Moon dust will be vacuumed up by NASA’s new LADEE orbiter, a probe that will help determine the cause of the moon’s ability to glow in the night sky.

The LADEE (Lunar Atmosphere and Dust Environmental Explorer) will deploy on NASA’s latest lunar mission on Sept. 6 to help scientists learn more about the composition of Earth’s only moon. While it’s known that the moon has an extremely thin atmosphere, what causes its “dust fountains” isn’t known. There’s the unsolved theory of whether or not electrostatic levitation is causing the high-altitude debris to streak across the sky.

There are a number of reasons why it's important for there to be analysis of moon dust, according to NASA spokesperson Brian Day, reported MSN. Namely, knowing more about moon dust will help the space station determine how best to set up observations from the moon’s surface. Since moon dust could be potentially harmful, scientists need to become more knowledgeable about its properties.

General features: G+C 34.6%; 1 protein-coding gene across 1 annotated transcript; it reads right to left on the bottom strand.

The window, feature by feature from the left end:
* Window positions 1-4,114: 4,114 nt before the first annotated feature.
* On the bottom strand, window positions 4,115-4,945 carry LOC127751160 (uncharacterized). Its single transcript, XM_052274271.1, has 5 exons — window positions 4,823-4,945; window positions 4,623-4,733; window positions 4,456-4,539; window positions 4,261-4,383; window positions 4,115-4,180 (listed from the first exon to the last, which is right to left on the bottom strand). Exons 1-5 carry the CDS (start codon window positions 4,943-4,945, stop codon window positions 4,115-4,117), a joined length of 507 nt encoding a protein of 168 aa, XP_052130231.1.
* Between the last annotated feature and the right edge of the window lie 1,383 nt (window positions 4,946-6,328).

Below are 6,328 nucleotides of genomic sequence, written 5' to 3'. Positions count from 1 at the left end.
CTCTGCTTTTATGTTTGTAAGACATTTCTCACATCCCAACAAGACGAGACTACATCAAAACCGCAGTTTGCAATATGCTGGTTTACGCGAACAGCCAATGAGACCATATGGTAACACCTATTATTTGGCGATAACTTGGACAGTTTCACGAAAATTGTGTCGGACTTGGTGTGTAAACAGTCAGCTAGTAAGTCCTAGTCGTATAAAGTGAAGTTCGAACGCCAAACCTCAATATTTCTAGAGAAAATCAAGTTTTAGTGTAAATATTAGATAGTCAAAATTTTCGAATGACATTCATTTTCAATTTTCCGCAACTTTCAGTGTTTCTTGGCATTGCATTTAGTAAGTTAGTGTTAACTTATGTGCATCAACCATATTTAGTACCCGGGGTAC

"You don't want to be exposed to it and you definitely don't want to breathe it," Day said. "It could get into the joints of your space suit; it could attach itself to all kinds of instrumentation."

The LADEE orbiter measures 6.5 feet long and weighs more than 700 pounds. When operating, a hatch will lower and suck in samples of moon dust that will later be studied by lunar specialists. Before the samples are ready to study, ionization will take place within the LADEE that will then create an electrical signal.

Prior to the lunar explorer entering the moon’s orbit, it will have to travel through space for 30 days. Once it makes its way into the orbit, it will collect data for a period of about 100 days.

– Chelsea Regan

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